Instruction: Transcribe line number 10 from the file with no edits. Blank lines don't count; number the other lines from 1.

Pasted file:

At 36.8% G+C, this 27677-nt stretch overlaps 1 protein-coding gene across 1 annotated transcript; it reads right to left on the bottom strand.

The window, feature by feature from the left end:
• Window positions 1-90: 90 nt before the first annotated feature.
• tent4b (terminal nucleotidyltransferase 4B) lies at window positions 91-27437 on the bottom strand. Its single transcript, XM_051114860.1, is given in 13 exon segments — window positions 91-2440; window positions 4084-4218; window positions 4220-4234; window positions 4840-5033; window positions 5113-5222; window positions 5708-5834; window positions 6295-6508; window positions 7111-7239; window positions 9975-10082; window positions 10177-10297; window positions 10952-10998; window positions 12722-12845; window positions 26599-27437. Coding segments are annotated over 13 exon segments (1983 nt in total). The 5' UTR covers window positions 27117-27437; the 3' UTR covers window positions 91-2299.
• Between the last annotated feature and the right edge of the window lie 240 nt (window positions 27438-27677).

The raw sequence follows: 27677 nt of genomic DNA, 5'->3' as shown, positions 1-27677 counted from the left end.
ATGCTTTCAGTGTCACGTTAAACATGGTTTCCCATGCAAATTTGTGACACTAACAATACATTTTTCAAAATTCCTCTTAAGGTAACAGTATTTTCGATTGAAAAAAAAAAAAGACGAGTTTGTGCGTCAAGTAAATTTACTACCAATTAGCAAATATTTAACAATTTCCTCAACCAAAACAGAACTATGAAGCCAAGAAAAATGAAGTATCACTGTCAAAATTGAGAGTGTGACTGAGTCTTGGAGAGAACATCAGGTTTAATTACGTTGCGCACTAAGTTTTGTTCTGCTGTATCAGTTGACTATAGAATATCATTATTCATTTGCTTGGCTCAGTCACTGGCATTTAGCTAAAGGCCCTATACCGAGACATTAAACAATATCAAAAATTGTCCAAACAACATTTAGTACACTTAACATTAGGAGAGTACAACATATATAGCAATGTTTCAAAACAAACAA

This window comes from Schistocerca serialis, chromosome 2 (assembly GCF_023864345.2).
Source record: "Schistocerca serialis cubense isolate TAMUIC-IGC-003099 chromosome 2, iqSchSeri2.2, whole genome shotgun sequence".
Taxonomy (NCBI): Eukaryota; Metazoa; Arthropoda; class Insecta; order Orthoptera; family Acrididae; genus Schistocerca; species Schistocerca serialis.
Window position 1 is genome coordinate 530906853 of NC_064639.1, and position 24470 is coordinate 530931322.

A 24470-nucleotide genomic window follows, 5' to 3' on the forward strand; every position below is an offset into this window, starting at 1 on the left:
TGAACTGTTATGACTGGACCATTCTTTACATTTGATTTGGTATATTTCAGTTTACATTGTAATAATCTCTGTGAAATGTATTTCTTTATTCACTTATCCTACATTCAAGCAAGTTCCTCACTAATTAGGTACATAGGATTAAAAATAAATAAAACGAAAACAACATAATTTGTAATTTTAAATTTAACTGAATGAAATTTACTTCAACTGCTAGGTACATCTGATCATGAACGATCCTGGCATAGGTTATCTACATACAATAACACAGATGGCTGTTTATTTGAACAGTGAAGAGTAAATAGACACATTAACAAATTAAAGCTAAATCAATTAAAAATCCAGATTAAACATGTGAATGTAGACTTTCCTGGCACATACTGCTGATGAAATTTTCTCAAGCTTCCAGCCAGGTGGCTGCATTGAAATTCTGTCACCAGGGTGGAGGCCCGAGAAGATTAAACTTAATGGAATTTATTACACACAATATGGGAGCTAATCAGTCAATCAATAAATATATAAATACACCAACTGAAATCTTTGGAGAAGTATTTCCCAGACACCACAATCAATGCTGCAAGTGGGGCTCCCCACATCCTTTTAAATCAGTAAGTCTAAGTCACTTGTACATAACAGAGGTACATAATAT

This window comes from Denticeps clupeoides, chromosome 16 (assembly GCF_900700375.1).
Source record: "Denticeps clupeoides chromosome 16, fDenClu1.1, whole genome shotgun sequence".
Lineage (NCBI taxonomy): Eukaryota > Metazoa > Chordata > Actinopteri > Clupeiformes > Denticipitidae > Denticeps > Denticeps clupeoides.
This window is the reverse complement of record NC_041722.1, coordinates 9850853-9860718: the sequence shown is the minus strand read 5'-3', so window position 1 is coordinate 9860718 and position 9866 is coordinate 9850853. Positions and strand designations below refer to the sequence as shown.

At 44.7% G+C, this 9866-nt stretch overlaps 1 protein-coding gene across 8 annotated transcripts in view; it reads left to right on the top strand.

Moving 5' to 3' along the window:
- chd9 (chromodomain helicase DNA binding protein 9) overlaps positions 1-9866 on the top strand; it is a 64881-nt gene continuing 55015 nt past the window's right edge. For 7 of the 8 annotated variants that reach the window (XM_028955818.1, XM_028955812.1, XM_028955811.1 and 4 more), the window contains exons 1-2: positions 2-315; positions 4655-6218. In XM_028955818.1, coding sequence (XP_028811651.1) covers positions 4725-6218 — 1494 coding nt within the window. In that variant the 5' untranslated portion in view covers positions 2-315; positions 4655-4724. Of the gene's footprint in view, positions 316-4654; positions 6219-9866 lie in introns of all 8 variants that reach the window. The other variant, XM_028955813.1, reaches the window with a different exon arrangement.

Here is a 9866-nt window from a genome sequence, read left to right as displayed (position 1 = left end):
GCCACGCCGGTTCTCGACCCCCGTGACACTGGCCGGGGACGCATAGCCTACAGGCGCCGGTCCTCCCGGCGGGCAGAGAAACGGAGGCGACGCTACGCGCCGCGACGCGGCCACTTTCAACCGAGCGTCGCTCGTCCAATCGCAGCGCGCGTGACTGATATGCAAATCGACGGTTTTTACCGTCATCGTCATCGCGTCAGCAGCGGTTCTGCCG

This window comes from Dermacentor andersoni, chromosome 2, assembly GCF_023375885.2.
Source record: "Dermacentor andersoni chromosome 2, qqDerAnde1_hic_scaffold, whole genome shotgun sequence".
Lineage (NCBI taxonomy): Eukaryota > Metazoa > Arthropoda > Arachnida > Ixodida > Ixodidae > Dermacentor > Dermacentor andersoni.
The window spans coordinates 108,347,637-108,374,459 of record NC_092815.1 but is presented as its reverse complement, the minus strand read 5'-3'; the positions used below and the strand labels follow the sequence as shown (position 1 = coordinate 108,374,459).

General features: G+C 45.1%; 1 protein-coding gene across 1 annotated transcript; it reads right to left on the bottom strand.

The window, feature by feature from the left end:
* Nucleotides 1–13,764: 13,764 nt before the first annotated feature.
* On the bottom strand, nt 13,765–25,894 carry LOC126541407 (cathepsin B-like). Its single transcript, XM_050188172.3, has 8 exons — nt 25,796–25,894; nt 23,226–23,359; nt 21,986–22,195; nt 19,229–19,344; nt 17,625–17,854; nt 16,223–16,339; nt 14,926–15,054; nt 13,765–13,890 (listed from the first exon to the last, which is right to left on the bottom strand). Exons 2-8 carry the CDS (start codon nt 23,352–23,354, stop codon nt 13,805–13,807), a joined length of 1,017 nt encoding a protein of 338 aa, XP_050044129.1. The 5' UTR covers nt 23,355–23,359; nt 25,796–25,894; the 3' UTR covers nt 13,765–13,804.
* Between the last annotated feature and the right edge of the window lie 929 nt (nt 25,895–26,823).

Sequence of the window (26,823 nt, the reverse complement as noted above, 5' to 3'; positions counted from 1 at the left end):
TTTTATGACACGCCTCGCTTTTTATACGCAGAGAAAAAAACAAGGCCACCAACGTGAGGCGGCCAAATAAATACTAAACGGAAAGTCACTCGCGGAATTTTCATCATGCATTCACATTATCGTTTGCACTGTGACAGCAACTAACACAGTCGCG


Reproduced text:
Taxonomy (NCBI): Eukaryota; Metazoa; Arthropoda; class Insecta; order Orthoptera; family Acrididae; genus Schistocerca; species Schistocerca serialis.